Navajo Nation objects to private moon mission placing human remains on the lunar surface

By Jeff Spry,
Published by, 4 January 2024

“The act of depositing human remains and other materials, which could be perceived as discards in any other location, on the moon is tantamount to desecration of this sacred space.”

For better or worse, the moon is officially open for business.

On Monday (Jan. 8), United Launch Alliance’s shiny new Vulcan Centaur rocket will launch from Kennedy Space Center in Florida carrying Astrobotic’s Peregrine lunar lander and the Celestis and Elysium memorial payloads containing human remains and DNA. 

Two memorial companies, Elysium Space and Celestis, will potentially deliver a symbolic portion of remains to the surface of the moon as one of their services, with Celestis’ precious cargo of cremains and DNA riding on its Tranquility mission, the company’s second lunar flight.  

A second Celestis payload will also fly on the Vulcan rocket’s Centaur upper stage to head out beyond the Earth-moon system into deep space, to establish the most remote human presence among the stars. That Celestis Enterprise Flight will include cremated remains and/or DNA material from numerous “Star Trek” icons such as Nichelle Nichols, DeForest Kelley, James Doohan, series creator Gene Roddenberry and his wife Majel Barrett Roddenberry, “2001: A Space Odyssey’s” VFX guru, Douglas Trumbull, as well as the DNA of current ULA CEO Tory Bruno, his wife Rebecca, several former presidents of the United States, and many others.

But not everyone is exactly rejoicing over the upcoming flight. As reported by Arizona Public Radio on Dec. 28, the President of the Navajo Nation, Buu Nygren, is unhappy with the notion of human remains being deposited on the moon and is formally requesting that NASA postpone this January launch due to the space agency’s promise to advise them prior to authorizing any future memorial flights.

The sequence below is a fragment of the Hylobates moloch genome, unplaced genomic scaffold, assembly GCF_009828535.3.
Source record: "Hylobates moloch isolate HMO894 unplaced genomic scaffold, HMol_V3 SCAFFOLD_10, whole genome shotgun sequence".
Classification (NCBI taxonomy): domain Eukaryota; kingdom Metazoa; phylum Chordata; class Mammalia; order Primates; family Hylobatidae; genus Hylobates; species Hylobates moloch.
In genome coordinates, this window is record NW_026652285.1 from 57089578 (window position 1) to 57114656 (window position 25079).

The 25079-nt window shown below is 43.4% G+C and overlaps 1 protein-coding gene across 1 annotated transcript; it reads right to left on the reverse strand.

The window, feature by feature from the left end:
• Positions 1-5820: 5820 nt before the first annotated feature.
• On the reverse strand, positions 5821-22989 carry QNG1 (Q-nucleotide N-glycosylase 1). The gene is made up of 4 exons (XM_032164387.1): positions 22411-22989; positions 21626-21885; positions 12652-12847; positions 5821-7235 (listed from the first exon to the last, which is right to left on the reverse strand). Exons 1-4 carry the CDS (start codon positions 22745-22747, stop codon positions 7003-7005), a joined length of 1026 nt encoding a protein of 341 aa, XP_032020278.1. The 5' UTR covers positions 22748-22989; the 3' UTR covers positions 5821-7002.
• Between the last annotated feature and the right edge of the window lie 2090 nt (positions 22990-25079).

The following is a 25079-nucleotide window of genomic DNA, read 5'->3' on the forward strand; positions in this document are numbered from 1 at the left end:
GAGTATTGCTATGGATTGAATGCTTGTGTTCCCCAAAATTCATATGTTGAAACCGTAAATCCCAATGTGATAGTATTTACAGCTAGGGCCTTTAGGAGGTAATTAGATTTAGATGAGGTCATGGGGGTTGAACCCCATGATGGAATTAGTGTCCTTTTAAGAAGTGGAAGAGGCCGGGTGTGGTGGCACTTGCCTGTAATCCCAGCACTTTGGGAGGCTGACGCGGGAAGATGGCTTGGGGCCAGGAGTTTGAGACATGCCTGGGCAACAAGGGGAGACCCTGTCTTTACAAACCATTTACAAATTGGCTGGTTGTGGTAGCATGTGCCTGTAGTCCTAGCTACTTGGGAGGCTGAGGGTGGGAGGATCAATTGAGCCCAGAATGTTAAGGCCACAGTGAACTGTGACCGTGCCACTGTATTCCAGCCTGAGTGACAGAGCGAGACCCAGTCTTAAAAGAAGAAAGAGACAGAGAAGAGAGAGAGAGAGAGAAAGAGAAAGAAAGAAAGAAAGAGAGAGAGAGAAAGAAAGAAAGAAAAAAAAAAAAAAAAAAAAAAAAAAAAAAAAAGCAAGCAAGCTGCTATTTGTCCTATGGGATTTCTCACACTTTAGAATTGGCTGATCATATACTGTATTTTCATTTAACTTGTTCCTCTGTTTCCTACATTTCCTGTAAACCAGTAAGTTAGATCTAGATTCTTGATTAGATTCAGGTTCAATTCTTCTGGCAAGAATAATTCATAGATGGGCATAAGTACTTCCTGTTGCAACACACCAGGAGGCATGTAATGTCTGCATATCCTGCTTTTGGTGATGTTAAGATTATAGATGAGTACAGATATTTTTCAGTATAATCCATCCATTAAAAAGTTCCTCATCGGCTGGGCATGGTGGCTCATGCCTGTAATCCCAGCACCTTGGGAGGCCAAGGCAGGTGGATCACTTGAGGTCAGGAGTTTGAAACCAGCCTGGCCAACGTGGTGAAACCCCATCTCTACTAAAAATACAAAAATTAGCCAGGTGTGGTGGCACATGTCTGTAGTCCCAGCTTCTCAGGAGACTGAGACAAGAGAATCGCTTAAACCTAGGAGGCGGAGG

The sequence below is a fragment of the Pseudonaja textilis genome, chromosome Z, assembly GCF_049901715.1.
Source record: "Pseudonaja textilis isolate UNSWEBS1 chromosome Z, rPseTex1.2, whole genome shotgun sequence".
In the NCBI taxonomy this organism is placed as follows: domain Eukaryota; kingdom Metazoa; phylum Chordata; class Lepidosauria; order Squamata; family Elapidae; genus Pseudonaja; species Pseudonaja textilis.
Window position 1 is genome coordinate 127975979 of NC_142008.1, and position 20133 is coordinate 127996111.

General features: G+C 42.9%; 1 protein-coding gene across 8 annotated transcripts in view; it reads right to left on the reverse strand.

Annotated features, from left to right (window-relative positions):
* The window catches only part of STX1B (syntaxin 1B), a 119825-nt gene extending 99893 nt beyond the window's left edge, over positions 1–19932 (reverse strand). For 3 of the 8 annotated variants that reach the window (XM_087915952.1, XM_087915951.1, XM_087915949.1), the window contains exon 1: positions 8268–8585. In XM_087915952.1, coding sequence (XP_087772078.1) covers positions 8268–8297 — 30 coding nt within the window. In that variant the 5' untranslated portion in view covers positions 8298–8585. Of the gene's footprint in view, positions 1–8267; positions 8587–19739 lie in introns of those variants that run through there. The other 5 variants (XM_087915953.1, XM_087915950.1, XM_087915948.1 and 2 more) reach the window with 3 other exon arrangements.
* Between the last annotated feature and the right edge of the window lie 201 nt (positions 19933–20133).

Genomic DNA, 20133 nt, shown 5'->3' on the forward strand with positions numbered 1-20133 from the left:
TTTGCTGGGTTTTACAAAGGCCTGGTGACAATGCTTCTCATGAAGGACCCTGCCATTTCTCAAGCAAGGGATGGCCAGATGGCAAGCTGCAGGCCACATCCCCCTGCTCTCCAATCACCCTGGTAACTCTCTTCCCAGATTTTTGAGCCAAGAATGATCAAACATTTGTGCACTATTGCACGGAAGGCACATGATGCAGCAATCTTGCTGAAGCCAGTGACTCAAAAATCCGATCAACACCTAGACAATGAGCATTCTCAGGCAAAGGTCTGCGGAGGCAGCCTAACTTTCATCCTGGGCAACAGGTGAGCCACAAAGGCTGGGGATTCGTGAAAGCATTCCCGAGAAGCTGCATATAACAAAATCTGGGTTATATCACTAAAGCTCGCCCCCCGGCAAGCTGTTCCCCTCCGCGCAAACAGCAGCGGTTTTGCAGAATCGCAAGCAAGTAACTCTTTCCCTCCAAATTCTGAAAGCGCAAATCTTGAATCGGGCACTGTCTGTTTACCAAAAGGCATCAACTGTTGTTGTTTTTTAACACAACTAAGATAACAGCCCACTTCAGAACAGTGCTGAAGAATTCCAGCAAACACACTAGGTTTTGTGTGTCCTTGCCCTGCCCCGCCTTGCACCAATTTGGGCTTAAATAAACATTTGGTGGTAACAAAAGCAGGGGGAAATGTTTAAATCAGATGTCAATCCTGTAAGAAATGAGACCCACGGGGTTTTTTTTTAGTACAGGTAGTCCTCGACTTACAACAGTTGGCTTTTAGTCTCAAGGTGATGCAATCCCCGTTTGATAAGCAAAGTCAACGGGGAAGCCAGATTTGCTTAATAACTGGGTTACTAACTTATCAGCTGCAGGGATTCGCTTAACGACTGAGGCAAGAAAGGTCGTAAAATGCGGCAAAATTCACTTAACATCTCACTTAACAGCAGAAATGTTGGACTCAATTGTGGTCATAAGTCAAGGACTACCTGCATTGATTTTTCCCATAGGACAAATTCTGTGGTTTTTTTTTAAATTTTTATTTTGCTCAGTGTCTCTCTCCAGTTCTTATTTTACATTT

In a Dec. 21 letter to NASA and the U.S. Department of Transportation (USDOT), Nygren expressed his thoughts on the matter. “It is crucial to emphasize that the moon holds a sacred position in many Indigenous cultures, including ours,” Nygren wrote. “We view it as a part of our spiritual heritage, an object of reverence and respect. The act of depositing human remains and other materials, which could be perceived as discards in any other location, on the moon is tantamount to desecration of this sacred space.”

Nygren added that the Navajo Nation believes that both NASA and the USDOT should have consulted with them before authorizing a company to transport human remains to the moon. 

However, despite the Navajo Nation’s strong objections, this technically is not a NASA-run mission. The mission will be the first launch of the Vulcan Centaur and the first mission under NASA’s Commercial Lunar Payload Services (CLPS) program, which seeks to leverage private companies to help place agency-led science payloads on the lunar surface. 

The mission is actually a private commercial launch by ULA and Pittsburgh-based Astrobotic Technology made possible via CLPS, and NASA has no jurisdiction over exactly what additional payloads are included.